Paxon is shown as a purple triangle ▲ in our ideology-leadership chart below. Each dot was a member of the House of Representatives in 1998 positioned according to our ideology score (left to right) and our leadership score (leaders are toward the top).
The chart is based on the bills Paxon sponsored and cosponsored from Jan 5, 1993 to Dec 17, 1998. See full analysis methodology.
Paxon was the primary sponsor of 2 bills that were enacted:
- H.R. 2018 (105th): To waive temporarily the Medicaid enrollment composition rule for the Better Health Plan of Amherst, New York.
- H.R. 2333 (101st): Genesee River Protection Act of 1989
Does 2 not sound like a lot? Very few bills are ever enacted — most legislators sponsor only a handful that are signed into law. But there are other legislative activities that we don’t track that are also important, including offering amendments, committee work and oversight of the other branches, and constituent services.
We consider a bill enacted if one of the following is true: a) it is enacted itself, b) it has a companion bill in the other chamber (as identified by Congress) which was enacted, or c) if at least about half of its provisions were incorporated into bills that were enacted (as determined by an automated text analysis, applicable beginning with bills in the 110th Congress).
Paxon sponsored bills primarily in these issue areas:
Some of Paxon’s most recently sponsored bills include...
- H.R. 3157 (105th): Teachers in the Classroom Act
- H.Res. 268 (105th): Expressing the sense of the House of Representatives that no new energy ...
- H.R. 2483 (105th): To terminate the taxes imposed by the Internal Revenue Code of 1986 ...
- H.R. 2018 (105th): To waive temporarily the Medicaid enrollment composition rule for the Better Health ...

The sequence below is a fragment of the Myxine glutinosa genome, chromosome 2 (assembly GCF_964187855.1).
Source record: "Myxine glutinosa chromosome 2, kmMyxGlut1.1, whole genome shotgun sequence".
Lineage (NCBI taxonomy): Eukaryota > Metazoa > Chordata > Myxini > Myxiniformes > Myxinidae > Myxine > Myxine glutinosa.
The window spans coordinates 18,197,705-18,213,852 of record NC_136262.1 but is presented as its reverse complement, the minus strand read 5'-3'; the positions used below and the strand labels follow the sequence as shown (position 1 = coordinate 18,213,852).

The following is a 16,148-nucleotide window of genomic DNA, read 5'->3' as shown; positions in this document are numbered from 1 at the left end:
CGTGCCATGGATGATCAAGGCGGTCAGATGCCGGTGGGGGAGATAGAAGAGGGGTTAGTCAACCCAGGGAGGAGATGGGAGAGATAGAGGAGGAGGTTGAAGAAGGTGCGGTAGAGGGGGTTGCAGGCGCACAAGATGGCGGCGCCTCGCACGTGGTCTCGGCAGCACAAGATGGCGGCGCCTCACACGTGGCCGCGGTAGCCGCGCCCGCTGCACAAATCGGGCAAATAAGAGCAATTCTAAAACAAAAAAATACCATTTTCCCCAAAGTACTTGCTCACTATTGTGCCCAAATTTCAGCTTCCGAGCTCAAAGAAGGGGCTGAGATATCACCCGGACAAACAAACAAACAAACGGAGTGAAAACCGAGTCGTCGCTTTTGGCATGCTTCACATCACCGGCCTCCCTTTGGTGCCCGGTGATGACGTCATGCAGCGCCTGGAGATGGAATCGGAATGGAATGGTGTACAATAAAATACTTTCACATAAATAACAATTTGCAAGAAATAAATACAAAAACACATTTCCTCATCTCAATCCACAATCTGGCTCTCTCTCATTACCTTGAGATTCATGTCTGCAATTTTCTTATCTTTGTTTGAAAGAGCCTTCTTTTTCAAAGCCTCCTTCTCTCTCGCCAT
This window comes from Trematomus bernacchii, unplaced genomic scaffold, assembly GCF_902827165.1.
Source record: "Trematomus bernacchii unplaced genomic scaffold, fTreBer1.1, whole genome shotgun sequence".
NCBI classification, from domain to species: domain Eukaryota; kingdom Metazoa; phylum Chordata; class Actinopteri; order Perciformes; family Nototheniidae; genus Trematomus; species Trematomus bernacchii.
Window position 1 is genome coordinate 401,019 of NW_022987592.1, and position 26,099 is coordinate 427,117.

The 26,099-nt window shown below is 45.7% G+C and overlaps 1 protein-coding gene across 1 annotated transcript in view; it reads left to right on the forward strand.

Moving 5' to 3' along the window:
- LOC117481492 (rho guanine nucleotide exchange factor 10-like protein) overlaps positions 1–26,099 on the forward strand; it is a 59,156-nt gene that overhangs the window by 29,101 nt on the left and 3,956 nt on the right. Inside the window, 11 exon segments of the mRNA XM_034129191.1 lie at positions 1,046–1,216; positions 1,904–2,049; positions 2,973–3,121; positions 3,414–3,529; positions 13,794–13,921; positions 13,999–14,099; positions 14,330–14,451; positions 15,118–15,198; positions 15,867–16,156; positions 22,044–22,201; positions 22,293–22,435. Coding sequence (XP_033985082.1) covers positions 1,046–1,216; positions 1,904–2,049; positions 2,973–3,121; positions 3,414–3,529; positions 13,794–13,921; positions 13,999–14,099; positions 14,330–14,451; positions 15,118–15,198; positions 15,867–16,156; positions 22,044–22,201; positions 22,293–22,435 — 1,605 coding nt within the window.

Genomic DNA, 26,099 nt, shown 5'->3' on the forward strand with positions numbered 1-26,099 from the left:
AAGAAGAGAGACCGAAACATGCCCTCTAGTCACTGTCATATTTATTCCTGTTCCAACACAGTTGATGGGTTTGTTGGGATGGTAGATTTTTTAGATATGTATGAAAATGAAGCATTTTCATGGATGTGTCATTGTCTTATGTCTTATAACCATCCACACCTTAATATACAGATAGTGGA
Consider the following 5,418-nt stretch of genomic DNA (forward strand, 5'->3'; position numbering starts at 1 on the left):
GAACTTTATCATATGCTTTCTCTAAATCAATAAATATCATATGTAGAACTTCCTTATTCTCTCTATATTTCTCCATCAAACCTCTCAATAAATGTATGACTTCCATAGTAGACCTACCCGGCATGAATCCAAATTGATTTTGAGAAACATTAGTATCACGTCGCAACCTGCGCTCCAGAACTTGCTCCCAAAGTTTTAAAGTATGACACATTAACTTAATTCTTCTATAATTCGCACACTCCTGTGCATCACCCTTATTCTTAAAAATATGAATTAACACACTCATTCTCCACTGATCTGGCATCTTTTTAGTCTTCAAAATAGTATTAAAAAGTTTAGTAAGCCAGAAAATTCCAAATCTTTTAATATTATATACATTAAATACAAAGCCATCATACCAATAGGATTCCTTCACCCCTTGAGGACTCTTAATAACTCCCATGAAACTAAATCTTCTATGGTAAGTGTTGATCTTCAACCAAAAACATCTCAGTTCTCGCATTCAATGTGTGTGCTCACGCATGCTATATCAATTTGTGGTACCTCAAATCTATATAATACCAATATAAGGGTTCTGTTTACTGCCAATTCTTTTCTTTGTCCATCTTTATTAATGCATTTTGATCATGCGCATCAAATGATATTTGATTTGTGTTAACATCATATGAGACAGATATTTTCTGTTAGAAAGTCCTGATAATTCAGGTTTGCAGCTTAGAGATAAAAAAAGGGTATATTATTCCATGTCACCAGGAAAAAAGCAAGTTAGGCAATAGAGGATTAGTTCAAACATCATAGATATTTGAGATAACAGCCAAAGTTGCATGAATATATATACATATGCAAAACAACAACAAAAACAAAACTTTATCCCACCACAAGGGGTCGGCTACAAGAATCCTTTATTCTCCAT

- H.R. 1610 (105th): To waive temporarily the Medicaid enrollment composition rule for certain health maintenance ...
- H.R. 1192 (105th): Medicaid and TANF Waiver Fairness Act of 1997
- H.R. 1027 (105th): To amend title 28, United States Code, to provide for a 3-judge ...
From Jan 1989 to Dec 1998, Paxon missed 140 of 5,485 roll call votes, which is 2.6%. This is on par with the median of 2.6% among the lifetime records of representatives serving in Dec 1998. The chart below reports missed votes over time.
We don’t track why legislators miss votes, but it’s often due to medical absenses and major life events.
|Time Period||Votes Eligible||Missed Votes||Percent||Percentile|
The information on this page is originally sourced from a variety of materials, including:
- unitedstates/congress-legislators, a community project gathering congressional information
- The House and Senate websites, for committee membership and voting records
- United States Congressional Roll Call Voting Records, 1789-1990 by Howard L. Rosenthal and Keith T. Poole.
- Martis’s “The Historical Atlas of Political Parties in the United States Congress”, via Keith Poole’s roll call votes data set, for political party affiliation for Members of Congress from 1789 through about year 2000
- Biographical Directory of the United States Congress for the photo
- GovInfo.gov, for sponsored bills